In contrast, the heme iron in meats, poultry, fish and shellfish (particularly oysters) is absorbed whether you need it or not. Because of this, a high-meat diet is a main cause of iron overload, which potentially damages not only your brain but also your heart.
Other smart steps…
- Don't use iron cookware. A significant amount of iron leaches from uncoated cast-iron pots, pans and skillets into foods–particularly acidic foods, such as tomatoes.
- Choose an iron-free product if you take a daily multisupplement.
- Read cereal labels. Many breakfast cereals are fortified with iron. You don't need it.
What About Aluminum?
This ubiquitous metal has never been considered a nutrient-it plays no role in the body. While questions have persisted for several years about whether aluminum interferes with brain health, recent studies suggest that the risk is real.
In the UK, researchers found that Alzheimer's cases occurred 50% more often in counties with high aluminum levels in the water. Other studies have had similar results.
My advice: While researchers search for definitive findings on aluminum, err on the side of caution…
- Don't buy foods that contain aluminum. Check food labels. Cheese products (such as the cheese on frozen pizza) often contain aluminum. So do baking powders and the baked goods that include them. You can buy an aluminum-free baking powder, such as the Rumford brand.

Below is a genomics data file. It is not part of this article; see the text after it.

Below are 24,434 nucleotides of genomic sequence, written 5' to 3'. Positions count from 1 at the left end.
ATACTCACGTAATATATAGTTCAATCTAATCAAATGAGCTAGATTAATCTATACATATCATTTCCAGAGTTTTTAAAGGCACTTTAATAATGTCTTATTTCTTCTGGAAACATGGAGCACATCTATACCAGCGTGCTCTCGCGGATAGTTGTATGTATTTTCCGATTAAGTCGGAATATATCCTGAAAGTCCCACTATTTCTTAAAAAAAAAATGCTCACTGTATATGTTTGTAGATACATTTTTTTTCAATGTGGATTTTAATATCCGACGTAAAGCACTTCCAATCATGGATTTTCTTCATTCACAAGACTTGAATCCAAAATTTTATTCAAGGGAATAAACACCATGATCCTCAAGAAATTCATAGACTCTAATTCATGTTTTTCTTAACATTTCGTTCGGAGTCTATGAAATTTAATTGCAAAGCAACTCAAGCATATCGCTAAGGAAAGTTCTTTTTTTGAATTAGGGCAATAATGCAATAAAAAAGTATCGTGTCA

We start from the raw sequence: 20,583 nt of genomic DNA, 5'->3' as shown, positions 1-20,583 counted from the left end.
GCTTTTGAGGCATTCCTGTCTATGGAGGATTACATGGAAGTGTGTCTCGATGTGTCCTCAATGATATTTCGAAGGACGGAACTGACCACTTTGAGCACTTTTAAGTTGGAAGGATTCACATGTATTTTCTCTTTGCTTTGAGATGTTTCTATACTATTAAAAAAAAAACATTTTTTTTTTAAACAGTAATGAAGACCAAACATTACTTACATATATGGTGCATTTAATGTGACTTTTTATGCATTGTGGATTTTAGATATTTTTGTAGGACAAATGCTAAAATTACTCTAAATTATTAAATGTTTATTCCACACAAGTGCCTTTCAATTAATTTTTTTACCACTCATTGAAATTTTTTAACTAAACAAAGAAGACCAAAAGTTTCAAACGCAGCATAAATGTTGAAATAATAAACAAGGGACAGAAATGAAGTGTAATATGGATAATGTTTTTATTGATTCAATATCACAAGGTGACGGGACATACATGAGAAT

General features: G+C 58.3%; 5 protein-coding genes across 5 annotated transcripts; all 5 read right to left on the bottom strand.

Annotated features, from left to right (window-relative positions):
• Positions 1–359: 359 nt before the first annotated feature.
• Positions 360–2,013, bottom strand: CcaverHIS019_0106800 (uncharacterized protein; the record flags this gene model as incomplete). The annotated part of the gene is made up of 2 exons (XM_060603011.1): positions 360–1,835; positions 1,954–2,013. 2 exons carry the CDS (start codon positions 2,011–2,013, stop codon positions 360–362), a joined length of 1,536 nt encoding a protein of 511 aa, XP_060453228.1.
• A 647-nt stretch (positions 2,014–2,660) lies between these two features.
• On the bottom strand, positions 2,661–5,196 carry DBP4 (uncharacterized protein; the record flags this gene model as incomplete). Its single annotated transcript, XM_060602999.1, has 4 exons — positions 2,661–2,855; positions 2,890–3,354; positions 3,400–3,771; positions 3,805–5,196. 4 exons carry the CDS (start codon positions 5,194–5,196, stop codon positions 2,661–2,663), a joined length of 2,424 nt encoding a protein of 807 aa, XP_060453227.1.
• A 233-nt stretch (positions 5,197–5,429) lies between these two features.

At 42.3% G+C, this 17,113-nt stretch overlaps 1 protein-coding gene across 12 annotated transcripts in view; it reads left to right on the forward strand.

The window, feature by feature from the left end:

- Don't take aluminum antacids. Use an aluminum-free product, such as Tums. Other druys, such as buffered aspirin, may also contain aluminum. Check the label.
- Cook with steel-clad or porcelain-coated pots...use wax paper instead of aluminum foil...and don't consume foods or beverages that come in aluminum cans.
- Check your tap water. If it's high in aluminum or other metals, use bottled water or a reverse osmosis filter. You can use the EPA Web site, EPA.gov/enviro/facts/sdwis/, to get information about the water sources in your area.
- Avoid antiperspirants with aluminum. Labels may say aluminum or alum to indicate an aluminum-containing ingredient.
Amount of iron you need in your diet: 8 mg per day for men age 19 and older and women age 51 and older Women age 19 to 50 need 18 mg per day. (In general, women should get the lower amount of iron when they stop menstruating.)